Editorial: Fatal shooting on UNM campus raises serious security concerns

“I want to come home.”

That’s what former Lobos basketball player Brooke Berry said to her mother on the morning after a deadly shooting in the heart of the University of New Mexico campus last weekend that police say killed vengeful UNM freshmen and a visiting New Mexico basketball player State University were involved in the city with a firearm.

It wasn’t a promising redshirt freshman Brooke Berry’s first fright on campus since arriving from Billings, Montana. Like nearly all of the other UNM grantees, Berry lived in the Lobo Village apartment complex just west of the pit off I-25, where gunfire rang out on consecutive weekends in June.

Police found several bullet casings, damaged vehicles, bullet holes in walls and a broken window after the June 19 incident. Last weekend, a party got out of control, leaving bullet holes in cars and the walls of the complex.

Although no one was injured in either shooting, the July 1 headline in the Lobo daily newspaper read: “Lobo villagers fear for their safety after the shooting.”

Berry’s mother, Amy Berry, said her daughter hid in the bathtub during one of those shootings.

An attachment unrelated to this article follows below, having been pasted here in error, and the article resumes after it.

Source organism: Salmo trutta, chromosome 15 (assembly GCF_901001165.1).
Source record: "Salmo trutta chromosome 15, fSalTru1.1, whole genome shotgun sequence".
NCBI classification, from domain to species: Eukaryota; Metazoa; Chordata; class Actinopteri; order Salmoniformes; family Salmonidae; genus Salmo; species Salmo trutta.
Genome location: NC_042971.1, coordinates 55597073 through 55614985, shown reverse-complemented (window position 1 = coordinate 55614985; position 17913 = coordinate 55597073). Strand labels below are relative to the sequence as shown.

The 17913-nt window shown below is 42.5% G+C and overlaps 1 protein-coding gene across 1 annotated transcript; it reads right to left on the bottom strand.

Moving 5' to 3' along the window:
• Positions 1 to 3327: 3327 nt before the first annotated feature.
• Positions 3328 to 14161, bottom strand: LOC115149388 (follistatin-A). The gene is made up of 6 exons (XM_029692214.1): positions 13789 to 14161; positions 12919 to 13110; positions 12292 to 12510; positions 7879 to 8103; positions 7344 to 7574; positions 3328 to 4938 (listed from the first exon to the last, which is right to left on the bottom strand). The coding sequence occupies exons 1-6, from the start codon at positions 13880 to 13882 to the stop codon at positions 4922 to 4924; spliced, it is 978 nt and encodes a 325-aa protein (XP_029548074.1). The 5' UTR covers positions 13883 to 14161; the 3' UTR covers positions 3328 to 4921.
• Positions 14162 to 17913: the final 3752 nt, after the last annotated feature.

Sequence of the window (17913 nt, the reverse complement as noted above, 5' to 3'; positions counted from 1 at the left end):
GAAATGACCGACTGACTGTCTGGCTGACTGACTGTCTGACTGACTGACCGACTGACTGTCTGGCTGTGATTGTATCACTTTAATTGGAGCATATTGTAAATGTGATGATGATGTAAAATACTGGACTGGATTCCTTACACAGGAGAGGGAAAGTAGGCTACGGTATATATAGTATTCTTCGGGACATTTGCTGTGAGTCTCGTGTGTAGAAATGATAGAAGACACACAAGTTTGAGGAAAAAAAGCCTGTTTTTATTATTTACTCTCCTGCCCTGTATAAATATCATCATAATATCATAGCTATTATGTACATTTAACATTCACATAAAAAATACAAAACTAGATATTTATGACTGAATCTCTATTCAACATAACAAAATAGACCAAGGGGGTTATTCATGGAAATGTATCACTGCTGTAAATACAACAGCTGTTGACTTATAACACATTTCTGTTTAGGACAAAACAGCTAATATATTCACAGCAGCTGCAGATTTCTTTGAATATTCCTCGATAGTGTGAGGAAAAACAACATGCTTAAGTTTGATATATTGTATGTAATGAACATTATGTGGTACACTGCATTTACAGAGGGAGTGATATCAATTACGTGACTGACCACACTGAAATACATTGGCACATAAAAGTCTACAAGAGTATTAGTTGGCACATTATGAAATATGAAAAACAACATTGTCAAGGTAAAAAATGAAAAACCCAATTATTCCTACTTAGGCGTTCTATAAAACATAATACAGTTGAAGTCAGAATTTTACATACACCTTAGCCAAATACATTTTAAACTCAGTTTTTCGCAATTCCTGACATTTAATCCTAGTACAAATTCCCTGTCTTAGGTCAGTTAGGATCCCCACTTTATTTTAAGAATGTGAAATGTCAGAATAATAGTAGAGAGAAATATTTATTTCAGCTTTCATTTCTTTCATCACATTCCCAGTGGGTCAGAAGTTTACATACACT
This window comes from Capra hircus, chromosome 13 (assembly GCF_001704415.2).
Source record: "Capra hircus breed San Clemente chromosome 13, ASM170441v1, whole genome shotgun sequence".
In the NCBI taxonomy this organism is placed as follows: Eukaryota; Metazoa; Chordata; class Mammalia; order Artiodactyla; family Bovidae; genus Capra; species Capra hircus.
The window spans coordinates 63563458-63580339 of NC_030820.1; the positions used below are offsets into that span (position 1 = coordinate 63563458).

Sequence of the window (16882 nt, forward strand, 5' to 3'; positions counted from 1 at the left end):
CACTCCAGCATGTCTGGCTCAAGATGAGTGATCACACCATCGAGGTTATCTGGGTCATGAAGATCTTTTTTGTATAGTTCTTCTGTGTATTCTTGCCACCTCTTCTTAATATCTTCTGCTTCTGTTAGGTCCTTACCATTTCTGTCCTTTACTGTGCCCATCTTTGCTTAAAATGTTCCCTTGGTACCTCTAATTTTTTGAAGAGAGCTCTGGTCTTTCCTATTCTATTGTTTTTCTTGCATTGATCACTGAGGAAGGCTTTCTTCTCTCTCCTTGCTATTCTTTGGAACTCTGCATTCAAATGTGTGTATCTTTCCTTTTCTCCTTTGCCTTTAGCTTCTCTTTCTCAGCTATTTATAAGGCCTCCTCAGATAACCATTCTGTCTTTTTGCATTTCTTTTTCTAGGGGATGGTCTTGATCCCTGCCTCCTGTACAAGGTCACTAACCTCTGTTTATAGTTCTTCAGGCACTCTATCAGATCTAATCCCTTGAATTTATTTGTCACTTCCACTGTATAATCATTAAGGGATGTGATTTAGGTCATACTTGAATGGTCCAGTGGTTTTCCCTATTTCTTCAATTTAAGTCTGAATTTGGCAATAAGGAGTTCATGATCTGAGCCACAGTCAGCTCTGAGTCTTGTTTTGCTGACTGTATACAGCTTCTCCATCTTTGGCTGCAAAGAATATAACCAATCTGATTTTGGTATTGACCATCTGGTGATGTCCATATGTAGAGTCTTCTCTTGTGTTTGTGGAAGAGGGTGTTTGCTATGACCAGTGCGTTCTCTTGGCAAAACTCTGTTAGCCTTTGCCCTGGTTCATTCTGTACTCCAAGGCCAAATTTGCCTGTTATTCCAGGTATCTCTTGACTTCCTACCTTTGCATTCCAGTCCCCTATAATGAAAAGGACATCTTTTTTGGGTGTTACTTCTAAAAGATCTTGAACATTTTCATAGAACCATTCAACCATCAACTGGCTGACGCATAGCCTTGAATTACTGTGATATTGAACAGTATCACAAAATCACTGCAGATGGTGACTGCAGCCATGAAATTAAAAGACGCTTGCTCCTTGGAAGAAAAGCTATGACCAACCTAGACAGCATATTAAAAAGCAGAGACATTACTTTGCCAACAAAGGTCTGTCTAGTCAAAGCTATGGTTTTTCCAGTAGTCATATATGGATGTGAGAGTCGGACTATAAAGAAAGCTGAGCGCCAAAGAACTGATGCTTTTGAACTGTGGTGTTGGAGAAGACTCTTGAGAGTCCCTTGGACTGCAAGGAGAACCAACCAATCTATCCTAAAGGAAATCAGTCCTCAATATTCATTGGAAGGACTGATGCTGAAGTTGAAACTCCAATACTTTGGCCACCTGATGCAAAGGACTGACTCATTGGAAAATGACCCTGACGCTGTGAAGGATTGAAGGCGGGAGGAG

The November 19 shooting occurred on UNM’s main campus outside of Coronado Hall; 19-year-old UNM student Brandon Travis was killed and 21-year-old NMSU basketball player Mike Peake was shot and injured. Although that shooting didn’t happen anywhere near Lobo Village, Berry’s mother said the last shooting “really broke the camel’s back.”

So she and her husband drove 14 hours to Albuquerque to pick up their daughter and informed Lobos coach Mike Bradbury that Brooke was leaving the school due to recent violent crimes on and around campus.

“Brooke really likes the basketball team and she wanted to get through it but she was scared,” her mom said. “It’s a shame because New Mexico has a great team and a great venue. We really wanted it to work. But basketball is only a small part of life. You have to be safe.”

If ever there was an example of the indirect consequences of violent crime in Albuquerque, it is Brooke Berry. It was only a few months of living in Duke City that she felt so insecure that she wanted out. How many other students are feeling similarly insecure on campus should be of great concern to UNM leaders.

Early Tuesday, the UNM Police Department was responding to a report of a gun attack near Block 300 of Redondo NE – not far from the site of the fatal shooting last weekend.

“The caller told officers they were walking in front of the Redondo Village Apartments when they saw two men parked in a black hatchback-style Jeep,” UNM said in a LoboAlert to the campus. “One of the subjects in the vehicle was described pointing a pistol at them before exiting campus. No shots or injuries were reported.”

Unfortunately, the times when disputes were settled through fisticuffs as a last resort are over. The prospect of violence has become so real that UNM and NMSU have canceled their remaining men’s basketball game this season, which was scheduled to be played December 3 in Las Cruces.